Public Lands Outcry as Malheur Occupiers are Pardoned

Supporters of public lands at the Mike Thompson Wildlife Area on Public Lands Day 2016. Photo: Dan Sealy.
Supporters of public lands at the Mike Thompson Wildlife Area on Public Lands Day 2016. Photo: Dan Sealy.

Much of our public lands are open for private citizens—typically ranchers who may not have land of their own—to obtain leases or permits to graze cattle or other domestic livestock for their personal profit. These leases are completely legal and typically are extremely low-cost, but are issued with restrictions so they do not conflict with the primary purpose of the lands, whether for forest management, wildlife habitat, public recreation, or protection of endangered species. In some instances conservationists have complained these permits are outdated and do not recognize the true value of the habitats which range from prairies to western forests—especially since cattle, sheep and other livestock are indiscriminate grazers and can devastate a natural landscape.

Cliven Bundy and his family graze cattle on lands in Nevada on the Arizona border administered by the Bureau of Land Management. In 2014, a 20-year dispute over unpaid grazing fees—amounting to over a million dollars—resulted in a standoff between armed occupiers and federal agents as the federal government tried to round up Bundy’s cattle to remove them from public lands.

Malheur Wildlife Refuge. Photo: Mathew Foster, Flickr.com CC.
Malheur Wildlife Refuge. Photo: Mathew Foster, Flickr.com CC.

In eastern Oregon, rancher Dwight Hammond ran cattle and harvested hay on over 26,000 acres of Malheur National Wildlife Refuge, including prime wildlife habitat with wetlands. Hammond and his son were told their permit was revoked in 1994. Court testimony showed hunters witnessed the Hammonds killing a herd of deer and setting the refuge on fire to cover their crime. Their nephew testified he was told to “light the whole countryside on fire.” In another instance, they set a backfire one night knowing there were firefighters camped above them. Testimony was submitted showing the Hammonds and others had threatened to harm or kill the refuge manager, other refuge employees and their families.

In 2012, the Hammonds were convicted of arson and served only a few months in jail. On appeal, that sentence was changed to several years. The Hammonds’ return to jail sparked outrage by the Bundys and those who supported their cause. Vigilantes took over Malheur Wildlife Refuge for 41 days in early 2016 leading to a standoff with one man dead and others in jail. The Northcoast Environmental Center joined conservation organizations around the nation in rallies to support protection of our public lands.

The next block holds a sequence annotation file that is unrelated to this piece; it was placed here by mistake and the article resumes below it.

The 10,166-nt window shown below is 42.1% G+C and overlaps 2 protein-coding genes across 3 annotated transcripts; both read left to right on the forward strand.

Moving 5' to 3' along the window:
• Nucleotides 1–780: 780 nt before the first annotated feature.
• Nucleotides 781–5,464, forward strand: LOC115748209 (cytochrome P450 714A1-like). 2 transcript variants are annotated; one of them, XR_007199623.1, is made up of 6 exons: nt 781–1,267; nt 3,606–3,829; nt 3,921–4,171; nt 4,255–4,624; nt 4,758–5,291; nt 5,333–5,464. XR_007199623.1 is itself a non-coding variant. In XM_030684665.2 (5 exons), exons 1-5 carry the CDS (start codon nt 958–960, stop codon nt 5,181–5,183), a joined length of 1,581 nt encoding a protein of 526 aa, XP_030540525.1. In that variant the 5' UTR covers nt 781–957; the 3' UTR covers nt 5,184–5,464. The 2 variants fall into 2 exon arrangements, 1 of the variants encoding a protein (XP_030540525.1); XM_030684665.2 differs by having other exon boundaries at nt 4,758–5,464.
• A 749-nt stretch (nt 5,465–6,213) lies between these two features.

In January 2018, a federal judge dismissed all charges against the Bundys, declaring a mistrial. The judge criticized federal prosecutors for willful violations of defendants’ due process rights. The Bundys and followers were released from jail, and Cliven Bundy was quoted in the Guardian saying “We definitely don’t recognize [the BLM director’s] jurisdiction or authority, his arresting power or policing power in any way.”

On July 10, President Trump issued full pardons to the Hammonds, declaring “justice is overdue” for the pair whose imprisonment for arson sparked the 2016 occupation of Oregon’s Malheur National Wildlife Refuge.

“Pardoning the Hammonds sends a dangerous message to America’s park rangers, wildland firefighters, law enforcement officers, and public lands managers,” said Jennifer Rokala, executive director of the Center for Western Priorities. “President Trump, at the urging of Interior Secretary Ryan Zinke, has once again sided with lawless extremists who believe that public land does not belong to all Americans.”

Fallout

The Hammonds have asked to have their grazing leases renewed and, due to the pardon, past crimes will not be weighed in the process. Decisions on permits will be based upon the 2013 collaboratively developed plan for the refuge. The Bundys still have cattle grazing on public lands in Nevada and have not paid the fees owed.

Does the dismissal in the Bundy cases and the presidential pardon embolden those who do not recognize the authority of the federal government to enforce environmental and other laws on public lands? Will death threats to federal employees and their children, setting public lands ablaze to cover crimes, and defacing sacred objects and grounds of Native Americans become acceptable? If a federal employee had committed any one of those acts they would be fired and taken to court. Laws created to protect our national parks, forests, wildlife refuges, wilderness areas and other public lands need to be respected and enforced by law enforcement and judicial employees. Citizens who enjoy privileges such as grazing permits will need to reconsider what a democracy looks like and conservationists will need to continue to support those who are charged with protecting the lands we own. Otherwise, public lands will no more be places of outdoor recreation and personal inspiration.